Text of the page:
sophistry


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sophistry

a. a method of argument that is seemingly plausible though actually invalid and misleading
b. the art of using such arguments

Sophistry

 

(1) The philosophic current in ancient Greece created by the Sophists.

(2) Reasoning based on the deliberate violation of the rules of logic or the use of false arguments.

References in classic literature ?
Also there is a touch of irony in them, which takes them out of the category of sophistry.
Here, then, the sophistry is rather in form than in substance, though we might desire that to such a serious charge Socrates had given a more serious answer.
With his accusers he will only fence and play, as he had fenced with other 'improvers of youth,' answering the Sophist according to his sophistry all his life long.
Yet he knew that such consolation was the merest sophistry.
There was a gleam of conscience in the shame and terror of this hasty action, which, in one short moment, tore the thin covering of sophistry from the cruel design, and laid it bare in all its meanness and heartless deformity.
Can any temptation have sophistry and delusion strong enough to persuade you to so simple a bargain?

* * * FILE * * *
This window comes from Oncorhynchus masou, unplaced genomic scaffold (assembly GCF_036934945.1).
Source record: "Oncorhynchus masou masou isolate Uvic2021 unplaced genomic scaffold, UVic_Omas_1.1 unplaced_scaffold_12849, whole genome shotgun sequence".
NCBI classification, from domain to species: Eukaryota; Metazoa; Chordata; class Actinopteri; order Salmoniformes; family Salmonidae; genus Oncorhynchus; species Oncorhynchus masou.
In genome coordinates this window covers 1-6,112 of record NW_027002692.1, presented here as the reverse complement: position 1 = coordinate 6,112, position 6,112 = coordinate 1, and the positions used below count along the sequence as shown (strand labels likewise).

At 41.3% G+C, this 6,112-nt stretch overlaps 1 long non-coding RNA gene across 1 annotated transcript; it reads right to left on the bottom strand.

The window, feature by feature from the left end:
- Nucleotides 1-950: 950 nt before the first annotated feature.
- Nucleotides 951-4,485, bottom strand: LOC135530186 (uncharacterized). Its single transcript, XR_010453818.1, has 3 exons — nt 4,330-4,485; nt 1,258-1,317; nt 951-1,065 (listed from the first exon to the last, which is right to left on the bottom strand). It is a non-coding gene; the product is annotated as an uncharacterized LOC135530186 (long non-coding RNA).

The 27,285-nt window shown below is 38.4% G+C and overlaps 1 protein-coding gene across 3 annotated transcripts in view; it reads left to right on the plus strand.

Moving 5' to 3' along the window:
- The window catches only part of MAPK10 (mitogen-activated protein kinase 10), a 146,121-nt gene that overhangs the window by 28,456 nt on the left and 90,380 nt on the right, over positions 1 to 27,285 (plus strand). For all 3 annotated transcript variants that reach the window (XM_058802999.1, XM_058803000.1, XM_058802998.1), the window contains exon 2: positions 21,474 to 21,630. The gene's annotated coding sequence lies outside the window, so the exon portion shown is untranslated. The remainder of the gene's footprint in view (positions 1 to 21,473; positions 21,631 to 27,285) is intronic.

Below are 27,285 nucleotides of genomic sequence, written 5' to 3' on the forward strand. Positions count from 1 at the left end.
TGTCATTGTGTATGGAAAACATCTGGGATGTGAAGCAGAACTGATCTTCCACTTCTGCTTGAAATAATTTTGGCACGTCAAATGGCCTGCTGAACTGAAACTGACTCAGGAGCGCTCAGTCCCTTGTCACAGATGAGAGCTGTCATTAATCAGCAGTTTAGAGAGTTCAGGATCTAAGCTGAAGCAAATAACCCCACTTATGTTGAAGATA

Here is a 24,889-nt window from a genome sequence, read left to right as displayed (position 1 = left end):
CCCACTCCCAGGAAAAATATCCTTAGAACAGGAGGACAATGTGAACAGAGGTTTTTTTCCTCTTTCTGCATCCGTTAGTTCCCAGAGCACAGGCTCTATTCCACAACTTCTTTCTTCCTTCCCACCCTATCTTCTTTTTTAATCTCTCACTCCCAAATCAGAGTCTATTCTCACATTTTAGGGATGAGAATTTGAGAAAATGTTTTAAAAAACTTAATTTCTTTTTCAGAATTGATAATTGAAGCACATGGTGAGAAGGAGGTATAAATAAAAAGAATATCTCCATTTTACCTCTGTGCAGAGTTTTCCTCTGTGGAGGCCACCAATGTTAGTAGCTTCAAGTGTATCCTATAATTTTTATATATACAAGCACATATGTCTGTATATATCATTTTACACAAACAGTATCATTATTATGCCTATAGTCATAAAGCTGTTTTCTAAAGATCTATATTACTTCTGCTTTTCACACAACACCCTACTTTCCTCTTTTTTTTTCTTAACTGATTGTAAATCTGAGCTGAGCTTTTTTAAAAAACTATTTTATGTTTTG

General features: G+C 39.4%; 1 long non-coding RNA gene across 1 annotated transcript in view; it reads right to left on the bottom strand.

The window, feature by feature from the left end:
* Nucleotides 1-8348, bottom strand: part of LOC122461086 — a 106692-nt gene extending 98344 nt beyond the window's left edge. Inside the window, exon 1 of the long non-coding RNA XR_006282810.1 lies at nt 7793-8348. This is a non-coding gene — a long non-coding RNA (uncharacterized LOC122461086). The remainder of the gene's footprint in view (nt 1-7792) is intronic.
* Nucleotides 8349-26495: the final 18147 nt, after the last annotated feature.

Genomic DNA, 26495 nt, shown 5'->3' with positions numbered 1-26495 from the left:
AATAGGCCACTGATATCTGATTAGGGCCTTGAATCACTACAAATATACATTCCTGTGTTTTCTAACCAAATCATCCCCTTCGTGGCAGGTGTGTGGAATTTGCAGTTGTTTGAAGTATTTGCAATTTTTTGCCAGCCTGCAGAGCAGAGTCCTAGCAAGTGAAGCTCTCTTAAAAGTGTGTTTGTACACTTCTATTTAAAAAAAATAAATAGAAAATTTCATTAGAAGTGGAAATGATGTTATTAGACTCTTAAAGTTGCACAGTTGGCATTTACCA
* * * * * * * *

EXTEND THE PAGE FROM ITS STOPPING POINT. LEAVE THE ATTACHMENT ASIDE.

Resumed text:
Yes, there's something of a sophistry about that," Veslovsky agreed.
With that he took Mrs Varden's hand again, and having pressed it to his lips with the highflown gallantry of the day--a little burlesqued to render it the more striking in the good lady's unaccustomed eyes--proceeded in the same strain of mingled sophistry, cajolery, and flattery, to entreat that her utmost influence might be exerted to restrain her husband and daughter from any further promotion of Edward's suit to Miss Haredale, and from aiding or abetting either party in any way.
Bar could not at once return to his inveiglements of the most enlightened and remarkable jury he had ever seen in that box, with whom, he could tell his learned friend, no shallow sophistry would go down, and no unhappily abused professional tact and skill prevail (this was the way he meant to begin with them); so he said he would go too, and would loiter to and fro near the house while his friend was inside.
I may feel--nay, know--that in uniting herself to Mr Rokesmith she has united herself to one who is, in spite of shallow sophistry, a Mendicant.
Then, after hours of clear reasoning and firm conviction, we snatch at any sophistry that will nullify our long struggles, and bring us the defeat that we love better than victory.
In this case, the gamble from Jeremy Hunt, right, was that despite being among our brightest graduates, the junior doctors would be fooled by some clumsy mathematical sleight-of-hand and cheap sophistry.